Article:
Understanding differences between summer vs. school obesogenic behaviors of children: the structured days hypothesis

Int J Behav Nutr Phys Act. 2017 Jul 26;14(1):100. doi: 10.1186/s12966-017-0555-2.


Background: Although the scientific community has acknowledged modest improvements can be made to weight status and obesogenic behaviors (i.e., physical activity, sedentary/screen time, diet, and sleep) during the school year, studies suggests improvements are erased as elementary-age children are released to summer vacation. Emerging evidence shows children return to school after summer vacation displaying accelerated weight gain compared to the weight gained occurring during the school year. Understanding how summer days differ from when children are in school is, therefore, essential.

Discussion: There is limited evidence on the etiology of accelerated weight gain during summer, with few studies comparing obesogenic behaviors on the same children during school and summer. For many children, summer days may be analogous to weekend days throughout the school year. Weekend days are often limited in consistent and formal structure, and thus differ from school days where segmented, pre-planned, restrictive, and compulsory components exist that shape obesogenic behaviors. The authors hypothesize that obesogenic behaviors are beneficially regulated when children are exposed to a structured day (i.e., school weekday) compared to what commonly occurs during summer. This is referred to as the 'Structured Days Hypothesis' (SDH). To illustrate how the SDH operates, this study examines empirical data that compares weekend day (less-structured) versus weekday (structured) obesogenic behaviors in U.S. elementary school-aged children. From 190 studies, 155 (~80%) demonstrate elementary-aged children's obesogenic behaviors are more unfavorable during weekend days compared to weekdays.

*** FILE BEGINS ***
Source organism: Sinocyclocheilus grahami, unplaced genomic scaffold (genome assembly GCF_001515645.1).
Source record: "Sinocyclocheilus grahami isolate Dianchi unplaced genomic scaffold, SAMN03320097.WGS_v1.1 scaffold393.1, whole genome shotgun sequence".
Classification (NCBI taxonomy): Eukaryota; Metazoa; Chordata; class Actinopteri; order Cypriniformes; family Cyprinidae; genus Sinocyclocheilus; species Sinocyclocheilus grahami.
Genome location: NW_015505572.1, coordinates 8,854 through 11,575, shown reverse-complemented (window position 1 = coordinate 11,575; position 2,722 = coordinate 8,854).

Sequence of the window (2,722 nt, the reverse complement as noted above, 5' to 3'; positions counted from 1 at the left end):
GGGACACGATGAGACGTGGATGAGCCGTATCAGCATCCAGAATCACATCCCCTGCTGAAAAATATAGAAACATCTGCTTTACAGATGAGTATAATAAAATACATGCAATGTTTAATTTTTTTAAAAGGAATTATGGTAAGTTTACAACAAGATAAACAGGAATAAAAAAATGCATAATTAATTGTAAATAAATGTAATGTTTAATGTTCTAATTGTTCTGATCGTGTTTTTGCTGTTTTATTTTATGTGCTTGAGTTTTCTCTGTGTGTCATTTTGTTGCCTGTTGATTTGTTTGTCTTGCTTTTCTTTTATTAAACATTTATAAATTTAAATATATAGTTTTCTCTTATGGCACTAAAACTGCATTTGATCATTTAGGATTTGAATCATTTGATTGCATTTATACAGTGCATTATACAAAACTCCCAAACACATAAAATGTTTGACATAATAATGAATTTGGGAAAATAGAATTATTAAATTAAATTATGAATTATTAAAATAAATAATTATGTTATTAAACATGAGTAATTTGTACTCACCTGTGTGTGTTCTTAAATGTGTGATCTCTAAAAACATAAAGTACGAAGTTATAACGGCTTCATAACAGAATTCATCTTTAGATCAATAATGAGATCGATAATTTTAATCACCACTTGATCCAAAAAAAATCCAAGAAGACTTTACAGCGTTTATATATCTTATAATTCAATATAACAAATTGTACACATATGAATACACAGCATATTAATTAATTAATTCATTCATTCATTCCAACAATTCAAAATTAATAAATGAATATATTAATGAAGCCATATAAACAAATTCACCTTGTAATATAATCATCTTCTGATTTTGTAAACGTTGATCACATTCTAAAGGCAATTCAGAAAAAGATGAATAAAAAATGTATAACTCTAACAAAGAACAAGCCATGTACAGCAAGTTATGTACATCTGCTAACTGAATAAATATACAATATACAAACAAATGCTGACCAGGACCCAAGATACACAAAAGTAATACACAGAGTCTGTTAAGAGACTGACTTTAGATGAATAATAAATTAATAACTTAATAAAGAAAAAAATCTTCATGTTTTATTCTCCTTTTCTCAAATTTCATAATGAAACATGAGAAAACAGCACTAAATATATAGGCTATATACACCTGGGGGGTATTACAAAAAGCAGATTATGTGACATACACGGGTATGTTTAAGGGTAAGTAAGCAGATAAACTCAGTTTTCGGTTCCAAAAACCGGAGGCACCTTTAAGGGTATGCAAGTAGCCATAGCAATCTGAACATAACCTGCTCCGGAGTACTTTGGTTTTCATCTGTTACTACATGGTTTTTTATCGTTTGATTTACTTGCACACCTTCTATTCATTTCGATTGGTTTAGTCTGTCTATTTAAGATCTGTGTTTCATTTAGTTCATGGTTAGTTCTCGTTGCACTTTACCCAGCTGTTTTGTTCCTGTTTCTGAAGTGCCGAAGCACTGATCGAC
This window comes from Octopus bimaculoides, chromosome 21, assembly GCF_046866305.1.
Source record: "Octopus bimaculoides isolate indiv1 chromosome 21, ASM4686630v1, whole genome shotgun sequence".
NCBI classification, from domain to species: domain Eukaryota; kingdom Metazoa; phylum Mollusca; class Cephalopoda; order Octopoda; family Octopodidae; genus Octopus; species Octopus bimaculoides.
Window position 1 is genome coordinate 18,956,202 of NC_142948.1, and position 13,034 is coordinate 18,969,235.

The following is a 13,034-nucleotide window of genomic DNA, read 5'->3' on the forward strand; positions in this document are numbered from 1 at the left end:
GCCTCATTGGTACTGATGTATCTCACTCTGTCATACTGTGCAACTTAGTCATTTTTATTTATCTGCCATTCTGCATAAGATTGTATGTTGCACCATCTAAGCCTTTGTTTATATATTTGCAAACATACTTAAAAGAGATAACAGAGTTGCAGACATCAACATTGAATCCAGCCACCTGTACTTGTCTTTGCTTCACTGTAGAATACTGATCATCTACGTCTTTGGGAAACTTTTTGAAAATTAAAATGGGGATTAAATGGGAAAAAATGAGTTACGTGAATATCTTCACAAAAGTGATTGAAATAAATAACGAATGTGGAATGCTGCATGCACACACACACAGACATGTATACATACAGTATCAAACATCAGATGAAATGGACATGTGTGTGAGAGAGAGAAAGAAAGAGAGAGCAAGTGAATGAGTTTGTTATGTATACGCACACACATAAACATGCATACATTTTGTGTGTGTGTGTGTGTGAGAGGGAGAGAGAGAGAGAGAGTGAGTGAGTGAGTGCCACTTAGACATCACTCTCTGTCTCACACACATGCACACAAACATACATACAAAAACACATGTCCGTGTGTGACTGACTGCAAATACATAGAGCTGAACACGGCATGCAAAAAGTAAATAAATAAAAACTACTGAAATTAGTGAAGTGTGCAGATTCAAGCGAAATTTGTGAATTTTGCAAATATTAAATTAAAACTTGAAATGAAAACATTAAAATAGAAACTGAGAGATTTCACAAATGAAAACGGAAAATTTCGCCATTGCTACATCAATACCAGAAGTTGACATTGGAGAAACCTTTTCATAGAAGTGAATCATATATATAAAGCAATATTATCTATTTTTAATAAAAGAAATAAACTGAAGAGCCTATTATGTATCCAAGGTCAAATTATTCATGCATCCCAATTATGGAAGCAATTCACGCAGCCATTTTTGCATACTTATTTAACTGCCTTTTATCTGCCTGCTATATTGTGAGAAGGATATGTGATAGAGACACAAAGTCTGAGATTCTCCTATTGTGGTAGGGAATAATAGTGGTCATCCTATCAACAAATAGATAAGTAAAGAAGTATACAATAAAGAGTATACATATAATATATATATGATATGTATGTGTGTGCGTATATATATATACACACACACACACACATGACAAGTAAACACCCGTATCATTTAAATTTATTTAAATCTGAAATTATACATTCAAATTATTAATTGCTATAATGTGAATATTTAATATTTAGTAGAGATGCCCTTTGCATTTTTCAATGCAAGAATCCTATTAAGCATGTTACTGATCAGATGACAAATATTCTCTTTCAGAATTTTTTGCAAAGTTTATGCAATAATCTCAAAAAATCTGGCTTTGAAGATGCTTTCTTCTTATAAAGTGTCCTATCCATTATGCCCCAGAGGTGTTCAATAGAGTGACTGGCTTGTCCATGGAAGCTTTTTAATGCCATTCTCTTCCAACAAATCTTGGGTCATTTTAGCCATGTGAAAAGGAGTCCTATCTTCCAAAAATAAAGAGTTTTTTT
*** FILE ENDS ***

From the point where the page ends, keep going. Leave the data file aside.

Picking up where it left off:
Conclusion: In light of the SDH, consistent evidence demonstrates the structured environment of weekdays may help to protect children by regulating obesogenic behaviors, most likely through compulsory physical activity opportunities, restricting caloric intake, reducing screen time occasions, and regulating sleep schedules. Summer is emerging as the critical period where childhood obesity prevention efforts need to be focused. The SDH can help researchers understand the drivers of obesogenic behaviors during summer and lead to innovative intervention development.

Keywords: Children; Obesity; School; Summer.

MeSH terms

  • Body Weight
  • Child
  • Child Behavior*
  • Child, Preschool
  • Diet
  • Exercise*
  • Female
  • Health Behavior
  • Humans
  • Male
  • Pediatric Obesity / epidemiology*
  • Prevalence
  • Schools
  • Seasons*
  • Sedentary Behavior
  • Sleep
  • Television
  • United States / epidemiology
  • Video Games
  • Weight Gain